• Home
  • |
  • Blog
  • |
  • The Environmental Impact of Mold

The Environmental Impact of Mold

Editorial Team February 5, 2018 0
The Environmental Impact of Mold

What is Mold?

Mold is a multicellular type of fungi, characterized by the thread-like structures, known as hyphae. Mildews, mushrooms, and yeasts are other kinds of fungi belonging to the same family. A vast variety of mold sub-types exist, with each having a different effect on humans and their wellbeing.

While some molds are known to be beneficial and play an important role in food, beverage, and antibiotic production, there is a wide range of highly destructive and damaging molds that can cause detrimental health effects.

How Does Mold Infect a Building?

Mold and other fungal spores are naturally found in the outside environment. They require an adequate amount of moisture to grow and thrive. They are generally found in plants, soil, and other decaying matter.

Different types of mold have varying moisture requirements for growth. In buildings and structures, mold becomes a nuisance when there is excessive indoor moisture. Some of the common causes of mold growth include:

  • Prolonged humidity
  • Severe water flooding due to the surface water (from storms or river/lake overflowing)
  • Rain damage and leaks
  • Ice dams
  • Blocked, overflowing, or back flowing gutters
  • Sewer backflows
  • Increased seepage from condensation on cold surfaces
  • Leaking pipes
  • Poor drainage in low spaces, such as basements

The Health Impact of Mold

Indoor mold is a serious health risk for industry professionals and employees, who come in contact with mold or occupy the space exposed to it. Continuous exposure can lead to a number of significant conditions, including, but not limited to:

  • Asthma
  • Allergies
  • Skin rashes and irritations
  • Hypersensitivity Pneumonitis
  • Diarrhea
  • Bloody noses
  • Nausea
  • Migraine headaches
  • Memory loss
  • Idiopathic pulmonary hemorrhage
  • Cancer

While allergic reactions to mold are the most common and persistent, different types of mold and its toxins are known to cause a variety of infections and diseases. For example, stachybotrys chartarum –black mold – most commonly found in homes across the globe can cause serious respiratory conditions, such as idiopathic pulmonary hemorrhage.

Aspergillus mold, on the other hand, is a known carcinogen classified amongst the highly potent carcinogens out there.

While mold tends to adversely impact anyone who is directly exposed to its spores, some members of the general population might be more susceptible to its damage. They include:

  • Industry workers
  • Maintenance and construction personnel
  • Pregnant women
  • Infants and young children
  • Immune compromised patients
  • Older adult population

How to Prevent/Reduce Exposure to Mold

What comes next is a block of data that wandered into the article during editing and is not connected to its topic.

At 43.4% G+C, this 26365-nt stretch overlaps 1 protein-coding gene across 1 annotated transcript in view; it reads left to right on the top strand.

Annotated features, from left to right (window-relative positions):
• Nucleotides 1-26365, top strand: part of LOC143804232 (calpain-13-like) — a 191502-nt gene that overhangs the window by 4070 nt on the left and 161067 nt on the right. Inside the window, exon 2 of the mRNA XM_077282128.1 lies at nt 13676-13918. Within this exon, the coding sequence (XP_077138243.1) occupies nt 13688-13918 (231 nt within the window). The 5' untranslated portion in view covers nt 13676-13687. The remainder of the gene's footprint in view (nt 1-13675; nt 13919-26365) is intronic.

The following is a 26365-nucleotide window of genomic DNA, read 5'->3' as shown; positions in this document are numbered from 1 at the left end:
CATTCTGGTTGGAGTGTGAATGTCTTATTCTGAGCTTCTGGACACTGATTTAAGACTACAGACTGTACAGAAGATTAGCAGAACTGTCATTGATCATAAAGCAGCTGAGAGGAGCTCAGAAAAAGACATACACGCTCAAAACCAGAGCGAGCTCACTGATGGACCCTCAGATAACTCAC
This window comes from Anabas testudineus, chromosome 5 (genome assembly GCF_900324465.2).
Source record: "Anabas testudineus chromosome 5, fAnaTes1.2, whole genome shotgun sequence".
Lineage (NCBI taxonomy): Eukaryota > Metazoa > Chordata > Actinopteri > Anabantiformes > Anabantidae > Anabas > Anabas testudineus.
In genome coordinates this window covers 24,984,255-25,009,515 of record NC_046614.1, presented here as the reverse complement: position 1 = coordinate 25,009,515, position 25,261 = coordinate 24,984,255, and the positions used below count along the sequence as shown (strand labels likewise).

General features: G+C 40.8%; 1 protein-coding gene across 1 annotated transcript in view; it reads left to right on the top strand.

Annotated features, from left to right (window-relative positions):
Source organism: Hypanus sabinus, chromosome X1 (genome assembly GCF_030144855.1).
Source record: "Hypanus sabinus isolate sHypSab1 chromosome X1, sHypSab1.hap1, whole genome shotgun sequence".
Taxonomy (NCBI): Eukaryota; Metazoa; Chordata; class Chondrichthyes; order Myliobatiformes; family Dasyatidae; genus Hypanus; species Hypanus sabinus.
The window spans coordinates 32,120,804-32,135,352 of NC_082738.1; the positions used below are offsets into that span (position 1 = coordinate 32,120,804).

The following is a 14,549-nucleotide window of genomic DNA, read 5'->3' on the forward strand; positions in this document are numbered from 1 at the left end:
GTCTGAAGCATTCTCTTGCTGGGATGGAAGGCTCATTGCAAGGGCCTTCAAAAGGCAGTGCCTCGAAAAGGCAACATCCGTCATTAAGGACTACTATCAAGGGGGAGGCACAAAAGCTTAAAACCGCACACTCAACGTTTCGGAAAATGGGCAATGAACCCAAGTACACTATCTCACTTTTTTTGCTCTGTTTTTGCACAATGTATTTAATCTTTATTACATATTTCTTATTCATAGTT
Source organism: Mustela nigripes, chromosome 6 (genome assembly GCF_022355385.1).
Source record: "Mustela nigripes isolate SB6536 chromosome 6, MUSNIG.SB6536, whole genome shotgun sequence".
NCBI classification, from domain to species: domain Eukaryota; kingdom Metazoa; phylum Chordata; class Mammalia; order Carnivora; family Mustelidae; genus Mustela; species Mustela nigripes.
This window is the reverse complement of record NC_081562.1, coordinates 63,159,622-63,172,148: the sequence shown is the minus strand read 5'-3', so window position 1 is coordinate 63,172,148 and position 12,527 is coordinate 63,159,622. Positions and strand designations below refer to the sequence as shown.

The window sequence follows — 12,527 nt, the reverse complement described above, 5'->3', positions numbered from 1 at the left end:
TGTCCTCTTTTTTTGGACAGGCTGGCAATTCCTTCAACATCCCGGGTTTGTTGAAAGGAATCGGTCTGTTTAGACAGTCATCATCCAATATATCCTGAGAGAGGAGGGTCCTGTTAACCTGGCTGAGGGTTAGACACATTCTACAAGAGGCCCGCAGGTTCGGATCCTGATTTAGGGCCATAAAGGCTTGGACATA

People can be exposed to mold in a number of ways: through skin contact with infected individuals, inhalation of airborne spores, or their ingestion.

The basic way to prevent and reduce mold exposure indoors is to be mindful of the moisture and temperature in a building. Mold growth is especially prevalent in flood or hurricane affected areas. To prevent diseases, it is important to dry any water-damaged area within 48 to 72 hours in order to prevent mold growth and infestation. It’s recommended to clean up the mold by scrubbing it off of hard surfaces using a strong detergent.

If soft or absorbent materials, such as soft tiles, carpets, and bedding, have become moldy, it’s best to get rid of them completely. Avoid painting over or caulking mold covered surfaces.

It is highly recommended that you hire an industry professional well versed in the standard and safety protocols pertaining to mold control and removal to clean mold on your premises.

Industry Standard Courses and Training

Industry professionals, contractors, HVAC technicians, and building inspectors are the most susceptible to developing mold infections and diseases. It is imperative that they take proper protective measures to avoid potential health consequences.

For career professionals dedicated to improving their job understanding and protecting themselves from adverse health reactions, it is advisable to complete ISO 14001 compliance. Click To Tweet

They must follow strict environmental safety standards and protocols. For career professionals dedicated to improving their job understanding and protecting themselves from adverse health reactions, it is advisable to complete ISO 14001 compliance. The ISO 14001 training course for Environmental Management System is an online, interactive course designed specifically to enhance the knowledge and expertise of industry professionals in their field.

Short URL: http://bit.ly/2FKekG6

Leave A Response »

© 2020 360training.com. All rights Reserved. Privacy Policy

  • facebook
  • twiter
  • linked in
  • google plus